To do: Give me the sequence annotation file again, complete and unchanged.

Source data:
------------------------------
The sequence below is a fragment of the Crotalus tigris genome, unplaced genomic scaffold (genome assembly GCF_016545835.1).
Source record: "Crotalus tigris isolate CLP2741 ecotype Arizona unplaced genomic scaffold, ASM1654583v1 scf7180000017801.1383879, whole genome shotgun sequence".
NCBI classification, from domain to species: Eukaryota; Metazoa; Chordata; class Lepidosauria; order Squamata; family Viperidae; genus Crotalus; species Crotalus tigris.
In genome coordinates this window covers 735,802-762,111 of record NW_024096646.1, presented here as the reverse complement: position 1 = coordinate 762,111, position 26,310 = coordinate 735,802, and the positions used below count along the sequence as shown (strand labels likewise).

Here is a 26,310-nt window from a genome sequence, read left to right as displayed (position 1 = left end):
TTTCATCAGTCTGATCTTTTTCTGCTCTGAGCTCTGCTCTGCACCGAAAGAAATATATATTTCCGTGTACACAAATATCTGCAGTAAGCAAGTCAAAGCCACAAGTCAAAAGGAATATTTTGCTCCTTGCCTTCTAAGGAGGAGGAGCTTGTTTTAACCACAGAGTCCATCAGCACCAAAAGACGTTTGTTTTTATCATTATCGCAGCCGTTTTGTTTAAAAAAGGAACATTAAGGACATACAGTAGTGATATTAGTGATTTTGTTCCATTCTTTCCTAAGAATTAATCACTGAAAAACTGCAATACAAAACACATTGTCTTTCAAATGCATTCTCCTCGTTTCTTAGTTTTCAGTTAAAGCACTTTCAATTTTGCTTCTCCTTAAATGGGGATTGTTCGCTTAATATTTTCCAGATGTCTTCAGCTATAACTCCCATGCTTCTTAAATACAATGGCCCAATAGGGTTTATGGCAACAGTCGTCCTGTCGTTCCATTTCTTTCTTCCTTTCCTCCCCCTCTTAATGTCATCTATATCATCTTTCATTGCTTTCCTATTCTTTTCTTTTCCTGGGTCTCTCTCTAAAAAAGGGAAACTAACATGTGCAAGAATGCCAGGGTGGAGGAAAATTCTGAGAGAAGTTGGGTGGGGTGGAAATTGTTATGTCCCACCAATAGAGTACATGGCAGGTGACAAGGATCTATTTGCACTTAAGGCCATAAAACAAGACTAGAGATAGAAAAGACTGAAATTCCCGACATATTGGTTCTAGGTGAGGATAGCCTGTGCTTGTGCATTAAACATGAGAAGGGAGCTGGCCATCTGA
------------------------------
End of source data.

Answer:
The sequence below is a fragment of the Crotalus tigris genome, unplaced genomic scaffold (genome assembly GCF_016545835.1).
Source record: "Crotalus tigris isolate CLP2741 ecotype Arizona unplaced genomic scaffold, ASM1654583v1 scf7180000017801.1383879, whole genome shotgun sequence".
NCBI classification, from domain to species: Eukaryota; Metazoa; Chordata; class Lepidosauria; order Squamata; family Viperidae; genus Crotalus; species Crotalus tigris.
In genome coordinates this window covers 735,802-762,111 of record NW_024096646.1, presented here as the reverse complement: position 1 = coordinate 762,111, position 26,310 = coordinate 735,802, and the positions used below count along the sequence as shown (strand labels likewise).

Here is a 26,310-nt window from a genome sequence, read left to right as displayed (position 1 = left end):
TTTCATCAGTCTGATCTTTTTCTGCTCTGAGCTCTGCTCTGCACCGAAAGAAATATATATTTCCGTGTACACAAATATCTGCAGTAAGCAAGTCAAAGCCACAAGTCAAAAGGAATATTTTGCTCCTTGCCTTCTAAGGAGGAGGAGCTTGTTTTAACCACAGAGTCCATCAGCACCAAAAGACGTTTGTTTTTATCATTATCGCAGCCGTTTTGTTTAAAAAAGGAACATTAAGGACATACAGTAGTGATATTAGTGATTTTGTTCCATTCTTTCCTAAGAATTAATCACTGAAAAACTGCAATACAAAACACATTGTCTTTCAAATGCATTCTCCTCGTTTCTTAGTTTTCAGTTAAAGCACTTTCAATTTTGCTTCTCCTTAAATGGGGATTGTTCGCTTAATATTTTCCAGATGTCTTCAGCTATAACTCCCATGCTTCTTAAATACAATGGCCCAATAGGGTTTATGGCAACAGTCGTCCTGTCGTTCCATTTCTTTCTTCCTTTCCTCCCCCTCTTAATGTCATCTATATCATCTTTCATTGCTTTCCTATTCTTTTCTTTTCCTGGGTCTCTCTCTAAAAAAGGGAAACTAACATGTGCAAGAATGCCAGGGTGGAGGAAAATTCTGAGAGAAGTTGGGTGGGGTGGAAATTGTTATGTCCCACCAATAGAGTACATGGCAGGTGACAAGGATCTATTTGCACTTAAGGCCATAAAACAAGACTAGAGATAGAAAAGACTGAAATTCCCGACATATTGGTTCTAGGTGAGGATAGCCTGTGCTTGTGCATTAAACATGAGAAGGGAGCTGGCCATCTGA